Metrics: How to Improve Key Business Results Part 18

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Other options included using Reichheld's "Promoter to Detractor" ratios. This was actually attempted for over a year before I finally gave into the inevitable. (I couldn't get the third party to use a 10-point scale and the concept of promoter to detractor was too complex for some of the managers.) The consistency provided by using percentages quickly became expected by the workforce. I still believe in the value of the promoter to detractor a.n.a.lysis, but for the purpose of the report card, I added percentage satisfied to the measurements for our particular audience.

FREDERICK REICHHELD'S PROMOTER-TO-DETRACTOR SCALE.

According to Reichheld's The Ultimate Question (Harvard Business Press, 2006), the most important question you should ask is: "Would you recommend this service (or product) to a friend or coworker?" Using a 10-point scale for the answers, with 1 being "definitely not" and 10 being "definitely yes," if a respondent gives you a 9 or 10, she is considered a "promoter"-someone who would encourage others to use your service (or buy your product). If the respondent gives you a score of 6 or less, she is a "detractor." Detractors will actively discourage others from using your service (or buying your product). Numbers 7 and 8 are considered "neutral" answers-meaning that you can't predict if they will promote or detract from your reputation. You need to have a ratio of two promoters for every detractor to translate to growth (neutrals are not counted). The higher the ratio, the better your word-of mouth-advertising, and the more likely your business (the number of customers) will grow.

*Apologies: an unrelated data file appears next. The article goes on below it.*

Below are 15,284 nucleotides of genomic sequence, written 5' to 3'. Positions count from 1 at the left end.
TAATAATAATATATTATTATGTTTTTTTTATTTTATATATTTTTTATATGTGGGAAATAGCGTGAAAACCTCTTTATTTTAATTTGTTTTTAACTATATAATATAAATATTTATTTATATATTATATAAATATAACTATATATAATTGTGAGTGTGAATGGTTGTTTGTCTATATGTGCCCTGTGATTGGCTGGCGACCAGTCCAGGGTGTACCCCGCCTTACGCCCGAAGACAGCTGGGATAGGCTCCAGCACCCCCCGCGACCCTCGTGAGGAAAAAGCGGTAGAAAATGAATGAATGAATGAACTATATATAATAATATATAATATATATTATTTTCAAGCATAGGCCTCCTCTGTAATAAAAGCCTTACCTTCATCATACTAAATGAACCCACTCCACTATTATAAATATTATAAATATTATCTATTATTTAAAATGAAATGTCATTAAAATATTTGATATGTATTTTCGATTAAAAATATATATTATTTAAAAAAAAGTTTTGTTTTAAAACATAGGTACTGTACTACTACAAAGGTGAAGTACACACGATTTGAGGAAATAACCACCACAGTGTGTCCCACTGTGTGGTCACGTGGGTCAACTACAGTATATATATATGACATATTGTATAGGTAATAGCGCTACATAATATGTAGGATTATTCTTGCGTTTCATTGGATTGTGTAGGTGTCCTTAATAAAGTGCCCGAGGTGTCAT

Figure 9-7 shows the ratio of promoters to detractors. This ratio can be a negative if you have more detractors than promoters. In the Service Desk case, we had a high ratio. For example, in December 2009, for every detractor (1-3 rating) the Service Desk had over 50 promoters (those rating them as a 5).

Figure 9-7. Ratio of promoters to detractors for overall customer satisfaction.

The ratios were impressive. I took some liberties translating Reichheld's methodology. The 5s equated to 9s or 10s and 1 through 3 equated to 1 through 6. The 4s equated to 7s and 8s. I stopped using the terms "promoter" and "detractor" since we weren't using the proper question. It was more meaningful to simply say that the measure reflected the ratio of "Highly Satisfied" (5s) to those who could not say they were satisfied (3s or less). This in itself was more meaningful than an average, but still not as clear as I would have liked.

"What about 4s?" was a common question that I received when I revealed the data this way. Explaining that 4s were "truly neutral" didn't sway most people. The service provider thought we were losing the "satisfieds" and that a 3 was neutral. My correlating the values to Reichheld's formula was hard for them to accept. I believe this was in large part due to fear of the measures and that they wouldn't look as good as they could.